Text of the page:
So let’s move on and see what Audio-Technica is offering.
- You Might Want to Read Our Article: Are Crosley Record Players Bad for Beginners?
Audio-Technica USB Turntables
Known for their series of professional grade DJ turntables, Audio-Technica is an example of the degree of quality you can get for a relatively small uptick in price. USB players like the Audio-Technica AT-LP120XUSB and the less expensive but still solid Audio-Technica AT-LP60USB reach a higher standard of sound quality. It’s worth noting that professional grade products will usually produce better sound because they are built to be more durable. Anti-skating and pitch adjusting features are common in quality record players, but if a professional DJ includes the player in their deck, you know these features can take a beating (ahem, a scratching) and still produce the highs and lows of near pristine sound.
But even the best equipment can only do so much to filter out all the squeaks and crackling static often heard on older, well-used vinyl. The same goes for Audio-Technica or Crosley or any other brand of USB turntable: the quality of the vinyl will ultimately dictate the fidelity of the converted sound file. If your record is scratchy to begin with, expect the sound file to be scratchy. Consider anything your turntable or music software can do to clean up the sound to be a bonus. Choose your turntable based on which one gives you the bigger bonus.
- Read our Audio-Technica AT-LP60X review
- Read our Audio-Technica AT-LP120XUSB review
- Read our Audio-Technica AT-LP140XP review
Numark USB Turntables
Numark turntables suffer from similar problems to other models: lack of definition in replicating the vinyl sound, and an inability to remove all pops and hisses. But an advantage of a player like the Numark TTUSB is its ease of use. While some players come with recording software like Audacity to help you define and clean up the sound being received from the turntable, they don’t really offer any explanation as to how this is done. New turntable users are often left with solid tools but no idea how to use them.
The Numark TTUSB solves this problem by including an instructional software package that takes the user through the step-by-step process of recording and transferring music from a turntable to a computer. Experienced DJs and turntable users will probably not find the process difficult, but for beginners with no turntable acumen, let alone experience in recording and transferring audio files, the TTUSB hits the sweet spot between ease of use and serviceable value. For those who like the accessorizing but not the handholding, it’s probably time for another step up.
Denon USB Turntables
The Denon DP-200USB is the perfect example of the “you pay more, you get more” model of turntable buying. It comes with all the bells and whistles.
Want simplicity? The DP-200 features an internal mp3 encoder so most of the digital transferring work is done for you.
Want detailed assistance? The included software package digs up each track’s metadata—artist, song title, album, etc.—from an internal database, while automatically inserting a divide between each track—a usually tedious and time-consuming activity that has to be done manually on other players.
Perhaps the most valuable aspects of the DP-200, though, are its stereo outputs. That’s right—you can also just listen to records with this model. While this is true of other USB models, few can match the sound quality that a mid-range-value Denon hi-fi can provide.
That’s the rub with USB turntables. Oftentimes they need to be purchased alongside your traditional hi-fi. To have a setup that does both, but at a higher level of quality, is a premium in the all-in-one category.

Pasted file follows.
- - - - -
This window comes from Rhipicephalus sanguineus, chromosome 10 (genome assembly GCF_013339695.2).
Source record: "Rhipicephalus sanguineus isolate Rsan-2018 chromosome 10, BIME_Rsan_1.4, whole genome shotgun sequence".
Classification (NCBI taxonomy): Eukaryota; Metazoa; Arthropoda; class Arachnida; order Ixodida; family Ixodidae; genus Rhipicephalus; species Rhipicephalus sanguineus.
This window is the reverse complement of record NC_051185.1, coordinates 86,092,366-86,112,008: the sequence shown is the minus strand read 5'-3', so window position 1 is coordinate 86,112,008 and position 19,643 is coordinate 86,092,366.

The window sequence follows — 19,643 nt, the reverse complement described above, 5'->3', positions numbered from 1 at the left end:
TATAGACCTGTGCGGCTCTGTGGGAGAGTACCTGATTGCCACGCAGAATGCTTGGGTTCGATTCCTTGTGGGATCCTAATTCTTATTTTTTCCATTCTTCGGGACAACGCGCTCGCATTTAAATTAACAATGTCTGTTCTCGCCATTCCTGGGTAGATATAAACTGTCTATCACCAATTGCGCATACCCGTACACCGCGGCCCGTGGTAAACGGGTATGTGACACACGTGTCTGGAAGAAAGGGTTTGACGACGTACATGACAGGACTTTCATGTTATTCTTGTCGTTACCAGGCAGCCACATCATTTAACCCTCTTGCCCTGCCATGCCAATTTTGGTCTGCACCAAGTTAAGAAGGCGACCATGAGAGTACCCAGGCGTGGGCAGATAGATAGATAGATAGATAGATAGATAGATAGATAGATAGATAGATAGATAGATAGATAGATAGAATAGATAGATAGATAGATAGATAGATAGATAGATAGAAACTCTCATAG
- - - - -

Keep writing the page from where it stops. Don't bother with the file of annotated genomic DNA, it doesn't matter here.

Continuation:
Still, there are no USB turntables that can match the most important premium feature of all: listening to your records while digitally encoding them. So let’s move onto the Ion brand and see if they have a record player that can buck this trend.
Ion USB Turntables
When it comes to purity of use, we save the simplest for last. With the Ion Archive LP, Ion has made the least fussy yet most effective model of USB turntable available. Oh, and did I mention it has built-in speakers so you can listen to your records while transferring audio?
And did I also mention that it’s only about $50?
The Ion Archive doesn’t pretend to be anything but what it is. In fact, it has few aspirations outside recording and transferring digital audio from your analog records. It does little to clean up the sound, offering the same barebones EZ Converter software as other basic USB models. It has no dust cover. It barely functions as a regular turntable.
What the Archive does is transfer high quality audio from your records to your computer. Even with vintage vinyl, pops and hisses are kept at a minimum. This thing does the job that most users buy a USB turntable to do. It gets you digital tracks from your vinyl records.
That’s it. And really, isn’t that all you ask for from a USB turntable?
Chances are, when you’re looking specifically for USB, you’re looking to do one specific thing. The Archive does that one thing, and with a stylish hardwood finish to boot.
Time for a Decision
As with all aspects of playing records, your experience depends on how much time, energy, and money you’re willing to invest. If you have a bunch of new albums with MP3 download codes included, the USB investment is probably not necessary. If you have a library of old, crackly, but still valuable records, then you also have an array of investment options as to the speed, quality, and amount of money it takes to turn your physical archive into a digital one.
After all these years, it’s still fun to spin those old songs, and happily, we now have the technology to keep them spinning for a lot longer. The USB experience can be rewarding in the long run, especially when it comes to backing up old 12” and 45” records that are priceless music gems.